Dr. Lahiri’s love of language is obvious not only in the languages she speaks and writes, but also in the connections that she makes through her writing. Both The Namesake and Unaccustomed Earth have ties to two of her literary predecessors: Nikolai Gogol and Nathaniel Hawthorne. Some people might be confused by her success with the “masses,” because she is so clearly erudite. However, above and beyond anything else, what a reader finds in Jhumpa Lahiri’s books are regular, everyday people navigating the spaces between two worlds and two identities – just like she does. (Just like E. B. White’s characters do.)

“Writing was also an escape [for Jhumpa Lahiri]. Growing up brown and ‘foreign’ in a town where white was the predominant theme had its challenges. There was the persistent feeling of other, not American enough, not Indian enough, of constantly straddling fences, stretching identities. She is amused, and slightly annoyed, by Indians who immigrate to the United States and eagerly embrace a Caucasian identity, excitedly reporting to their Indian friends that they’d moved into an all-white neighborhood, where there were no blacks. Thanks to her parents — her mother would often retort to these friends, ‘What do you think you are?’ — she said, ‘I was never into any sort of denial.’”

– quoted from The Washington Post article entitled, “The Writer Who Began with a Hyphen” by Teresa Wiltz (dated October 8, 2003) 

Sunday’s playlist is available on YouTube and Spotify. [Look for “07112020 An Introduction”]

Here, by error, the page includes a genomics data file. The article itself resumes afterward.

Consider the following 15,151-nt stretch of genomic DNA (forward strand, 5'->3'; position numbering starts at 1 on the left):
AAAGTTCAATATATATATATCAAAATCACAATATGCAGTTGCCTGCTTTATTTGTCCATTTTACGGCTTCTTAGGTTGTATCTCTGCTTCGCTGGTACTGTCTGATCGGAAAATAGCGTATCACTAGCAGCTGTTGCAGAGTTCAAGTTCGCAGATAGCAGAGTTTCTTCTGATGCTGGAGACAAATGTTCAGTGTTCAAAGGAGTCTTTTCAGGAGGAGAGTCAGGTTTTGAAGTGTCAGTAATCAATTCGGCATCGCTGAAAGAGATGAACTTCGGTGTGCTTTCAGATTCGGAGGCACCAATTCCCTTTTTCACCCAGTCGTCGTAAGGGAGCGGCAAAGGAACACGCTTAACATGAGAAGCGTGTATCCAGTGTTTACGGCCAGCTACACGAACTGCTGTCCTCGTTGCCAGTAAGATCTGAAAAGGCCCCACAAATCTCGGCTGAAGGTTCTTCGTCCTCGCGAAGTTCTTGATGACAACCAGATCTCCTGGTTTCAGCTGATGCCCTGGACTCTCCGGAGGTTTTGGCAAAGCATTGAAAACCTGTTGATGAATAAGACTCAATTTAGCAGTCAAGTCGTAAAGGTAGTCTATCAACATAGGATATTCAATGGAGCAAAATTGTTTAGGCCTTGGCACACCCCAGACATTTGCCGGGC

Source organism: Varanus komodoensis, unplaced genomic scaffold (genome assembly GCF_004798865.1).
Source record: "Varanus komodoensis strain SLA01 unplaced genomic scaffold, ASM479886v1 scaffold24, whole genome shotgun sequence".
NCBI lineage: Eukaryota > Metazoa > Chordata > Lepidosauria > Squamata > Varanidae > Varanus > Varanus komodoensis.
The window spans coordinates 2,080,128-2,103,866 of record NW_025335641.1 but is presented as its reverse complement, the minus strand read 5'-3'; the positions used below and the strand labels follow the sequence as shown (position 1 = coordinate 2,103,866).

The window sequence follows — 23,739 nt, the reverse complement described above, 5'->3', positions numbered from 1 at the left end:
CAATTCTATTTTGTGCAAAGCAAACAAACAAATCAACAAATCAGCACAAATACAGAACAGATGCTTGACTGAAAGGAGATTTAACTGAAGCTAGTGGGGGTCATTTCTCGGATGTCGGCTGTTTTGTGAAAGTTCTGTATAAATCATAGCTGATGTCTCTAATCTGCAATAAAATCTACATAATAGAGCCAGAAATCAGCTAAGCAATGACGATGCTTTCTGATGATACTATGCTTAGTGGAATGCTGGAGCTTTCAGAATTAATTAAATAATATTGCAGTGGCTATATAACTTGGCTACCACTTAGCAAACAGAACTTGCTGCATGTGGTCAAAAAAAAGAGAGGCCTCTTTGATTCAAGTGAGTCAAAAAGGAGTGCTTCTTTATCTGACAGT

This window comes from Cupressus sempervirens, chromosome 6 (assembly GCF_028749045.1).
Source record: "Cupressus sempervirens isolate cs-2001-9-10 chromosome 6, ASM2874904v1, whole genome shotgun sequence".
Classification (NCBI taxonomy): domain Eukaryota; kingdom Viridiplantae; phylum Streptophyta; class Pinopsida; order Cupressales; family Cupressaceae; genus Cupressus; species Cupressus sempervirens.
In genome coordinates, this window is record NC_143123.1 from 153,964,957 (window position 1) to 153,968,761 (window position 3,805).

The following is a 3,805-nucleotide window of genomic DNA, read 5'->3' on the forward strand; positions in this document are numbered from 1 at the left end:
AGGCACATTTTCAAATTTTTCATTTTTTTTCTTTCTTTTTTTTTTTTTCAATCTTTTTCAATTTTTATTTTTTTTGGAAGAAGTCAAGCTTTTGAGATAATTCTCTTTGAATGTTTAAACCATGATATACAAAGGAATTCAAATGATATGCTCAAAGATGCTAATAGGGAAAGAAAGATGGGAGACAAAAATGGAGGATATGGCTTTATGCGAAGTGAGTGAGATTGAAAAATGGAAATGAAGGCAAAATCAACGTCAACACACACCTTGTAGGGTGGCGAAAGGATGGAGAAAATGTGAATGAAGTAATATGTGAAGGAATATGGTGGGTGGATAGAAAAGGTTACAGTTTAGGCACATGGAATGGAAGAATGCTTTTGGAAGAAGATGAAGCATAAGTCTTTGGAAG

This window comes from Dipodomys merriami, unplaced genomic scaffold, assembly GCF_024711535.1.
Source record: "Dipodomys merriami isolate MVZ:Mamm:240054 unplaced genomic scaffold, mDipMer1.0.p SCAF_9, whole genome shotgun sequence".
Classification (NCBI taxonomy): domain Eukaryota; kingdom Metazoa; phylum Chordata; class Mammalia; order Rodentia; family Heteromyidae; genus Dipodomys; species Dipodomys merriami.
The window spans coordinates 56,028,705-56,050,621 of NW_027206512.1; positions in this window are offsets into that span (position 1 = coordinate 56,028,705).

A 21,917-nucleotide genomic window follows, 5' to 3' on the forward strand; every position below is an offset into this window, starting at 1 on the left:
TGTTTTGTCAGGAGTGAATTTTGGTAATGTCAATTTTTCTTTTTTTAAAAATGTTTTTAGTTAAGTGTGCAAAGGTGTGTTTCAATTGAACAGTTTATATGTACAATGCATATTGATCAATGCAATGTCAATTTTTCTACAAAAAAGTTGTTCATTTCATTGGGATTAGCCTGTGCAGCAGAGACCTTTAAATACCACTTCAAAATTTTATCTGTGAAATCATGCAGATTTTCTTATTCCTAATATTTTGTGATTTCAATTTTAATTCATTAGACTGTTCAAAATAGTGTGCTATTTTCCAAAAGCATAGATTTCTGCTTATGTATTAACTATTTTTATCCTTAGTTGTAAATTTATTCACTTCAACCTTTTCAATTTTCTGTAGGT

”His family name was Bashmachkin. It is evident from the name, that it originated in bashmak (shoe); but when, at what time, and in what manner, is not known. His father and grandfather, and even his brother-in-law, and all the Bashmachkins, always wore boots, and only had new heels two or three times a year. His name was Akakii Akakievich. It may strike the reader as rather singular and far-fetched; but he may feel assured that it was by no means far-fetched, and that the circumstances were such that it would have been impossible to give him any other name; and this was how it came about.”

– quoted from “The Overcoat” (as it appears in The Overcoat & Other Short Stories, Dover Thrift Editions) by Nikolai Gogol (story translation by Isabel F. Hapgood)

[Last year’s post for July 11th is linked above. Here’s different post related to the naming of things.]

### “Juliet: ‘Tis but thy name that is my enemy;” WS ###

Introducing….You (mostly the music w/UPDATED links) July 11, 2021

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“Place yourself in the background; do not explain too much; prefer the standard to the offbeat.”

– from “An Approach to style” by E. B. White published in The Elements of Style by William Strunk, Jr. and E. B. White (b. 07/11/1899)  

Please join me for a 65-minute virtual yoga practice on Zoom today (Sunday, July 11th) at 2:30 PM. You can use the link from the “Class Schedules” calendar if you run into any problems checking into the class. You can always request an audio recording of this practice (or any practice) via email or a comment below.

Sunday’s playlist is available on YouTube and Spotify. [Look for “07112020 An Introduction”]

In the spirit of generosity (“dana”), the Zoom classes, recordings, and blog posts are freely given and freely received. If you are able to support these teachings, please do so as your heart moves you. (NOTE: You can donate even if you are “attending” a practice that is not designated as a “Common Ground Meditation Center” practice, or you can purchase class(es). Donations are tax deductible; class purchases are not necessarily deductible.)

“That’s the thing about books. They let you travel without moving your feet.”